Hitler Youth Armband
The Hitler Youth (Hitlerjugend) was established in Nazi Germany that physically trained youth and indoctrinated them with the party ideology to the point of fanaticism. Movements for youngsters were part of German culture with the Hitler Youth being created in the 1920's. By 1933 its membership stood at 100,000. After Hitler came to power, all other youth movements were abolished and as a result the Hitler Youth grew quickly. In 1936, the figure stood at 4 million members when became all but compulsory to join or face trial with the possibility of execution.
The organisation catered for 10 to 18 year olds with the genders being separated. The task of the boys section was to prepare for service through military athletics (Wehrsport) included marching, bayonet drill, grenade throwing, trench digging, map reading, gas defence, use of dugouts, how to get under barbed wire and pistol shooting. For girls, the Bund Deutscher Madel (League of German Girls) prepared them for motherhood.
Towards the end of the War, the 12th SS Tank Division of the Hitlerjugend was established with the majority of its recruits being 16 and 17-year-old boys. The teenagers saw extensive action in the Battle for Berlin and Normandy, suffering 60% casualties and being amongst the most fanatical and brutal defenders.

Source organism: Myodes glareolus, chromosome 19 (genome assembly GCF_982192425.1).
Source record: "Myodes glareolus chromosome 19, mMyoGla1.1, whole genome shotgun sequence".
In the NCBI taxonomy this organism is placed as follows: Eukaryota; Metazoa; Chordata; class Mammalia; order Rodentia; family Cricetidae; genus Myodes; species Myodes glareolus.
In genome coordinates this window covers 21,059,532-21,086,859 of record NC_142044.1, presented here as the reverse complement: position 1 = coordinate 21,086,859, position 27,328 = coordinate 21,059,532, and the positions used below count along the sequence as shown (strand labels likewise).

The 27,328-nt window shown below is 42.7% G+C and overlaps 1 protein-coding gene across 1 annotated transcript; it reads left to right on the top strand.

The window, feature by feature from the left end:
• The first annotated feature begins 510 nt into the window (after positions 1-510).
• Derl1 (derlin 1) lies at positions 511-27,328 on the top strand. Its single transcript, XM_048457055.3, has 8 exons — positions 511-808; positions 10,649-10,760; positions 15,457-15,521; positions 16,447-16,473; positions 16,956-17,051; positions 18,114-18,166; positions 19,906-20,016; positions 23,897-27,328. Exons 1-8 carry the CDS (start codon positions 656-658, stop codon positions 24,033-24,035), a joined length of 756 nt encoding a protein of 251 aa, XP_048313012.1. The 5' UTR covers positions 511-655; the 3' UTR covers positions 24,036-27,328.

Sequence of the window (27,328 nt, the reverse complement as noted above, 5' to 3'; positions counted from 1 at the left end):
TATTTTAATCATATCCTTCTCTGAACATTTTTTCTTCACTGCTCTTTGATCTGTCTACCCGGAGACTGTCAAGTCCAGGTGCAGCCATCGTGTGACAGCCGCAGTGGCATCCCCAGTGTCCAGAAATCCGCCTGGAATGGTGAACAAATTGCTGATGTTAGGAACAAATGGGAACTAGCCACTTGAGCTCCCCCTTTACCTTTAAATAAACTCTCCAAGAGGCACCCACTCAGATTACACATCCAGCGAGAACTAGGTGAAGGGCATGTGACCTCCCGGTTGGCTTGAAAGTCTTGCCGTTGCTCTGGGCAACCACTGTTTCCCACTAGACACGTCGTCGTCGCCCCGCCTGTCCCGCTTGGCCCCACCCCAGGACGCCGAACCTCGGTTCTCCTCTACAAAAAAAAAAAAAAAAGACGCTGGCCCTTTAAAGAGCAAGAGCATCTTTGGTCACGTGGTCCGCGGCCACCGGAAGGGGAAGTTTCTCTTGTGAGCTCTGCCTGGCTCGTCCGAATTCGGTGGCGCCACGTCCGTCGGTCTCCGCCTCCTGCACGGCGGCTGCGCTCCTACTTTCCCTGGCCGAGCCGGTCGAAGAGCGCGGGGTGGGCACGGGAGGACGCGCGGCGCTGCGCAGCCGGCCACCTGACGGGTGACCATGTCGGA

Thousands of children are currently serving as soldiers in armed conflicts around the world. These boys and girls, some as young as 8 years old, serve in government forces and armed opposition groups. They may fight on the front lines, participate in suicide missions, and act as spies, messengers, or lookouts. Girls may be forced into sexual slavery.
Many are abducted, recruited by force or by following a single ideology, ignorant and deeply suspicious of what might lie beyond the confines and its teachings, without the tempering influences of family and community. Others join out of desperation, believing that armed groups offer their best chance for survival.
Picture by Roel Coutinho - Roel Coutinho Guinea-Bissau and Senegal Photographs (1973 - 1974), CC BY-SA 4.0, https://commons.wikimedia.org/w/index.php?curid=48584657